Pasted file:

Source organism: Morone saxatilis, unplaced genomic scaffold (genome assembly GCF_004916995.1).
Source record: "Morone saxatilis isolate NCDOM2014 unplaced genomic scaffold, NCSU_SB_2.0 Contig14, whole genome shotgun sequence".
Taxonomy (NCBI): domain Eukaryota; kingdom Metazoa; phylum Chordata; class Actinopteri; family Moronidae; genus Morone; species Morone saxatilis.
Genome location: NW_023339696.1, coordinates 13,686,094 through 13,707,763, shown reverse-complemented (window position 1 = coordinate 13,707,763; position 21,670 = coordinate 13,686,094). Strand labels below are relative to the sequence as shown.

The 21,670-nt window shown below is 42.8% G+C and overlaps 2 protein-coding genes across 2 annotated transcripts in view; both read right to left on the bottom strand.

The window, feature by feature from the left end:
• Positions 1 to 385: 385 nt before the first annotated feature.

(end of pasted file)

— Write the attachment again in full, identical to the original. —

Source organism: Morone saxatilis, unplaced genomic scaffold (genome assembly GCF_004916995.1).
Source record: "Morone saxatilis isolate NCDOM2014 unplaced genomic scaffold, NCSU_SB_2.0 Contig14, whole genome shotgun sequence".
Taxonomy (NCBI): domain Eukaryota; kingdom Metazoa; phylum Chordata; class Actinopteri; family Moronidae; genus Morone; species Morone saxatilis.
Genome location: NW_023339696.1, coordinates 13,686,094 through 13,707,763, shown reverse-complemented (window position 1 = coordinate 13,707,763; position 21,670 = coordinate 13,686,094). Strand labels below are relative to the sequence as shown.

The 21,670-nt window shown below is 42.8% G+C and overlaps 2 protein-coding genes across 2 annotated transcripts in view; both read right to left on the bottom strand.

The window, feature by feature from the left end:
• Positions 1 to 385: 385 nt before the first annotated feature.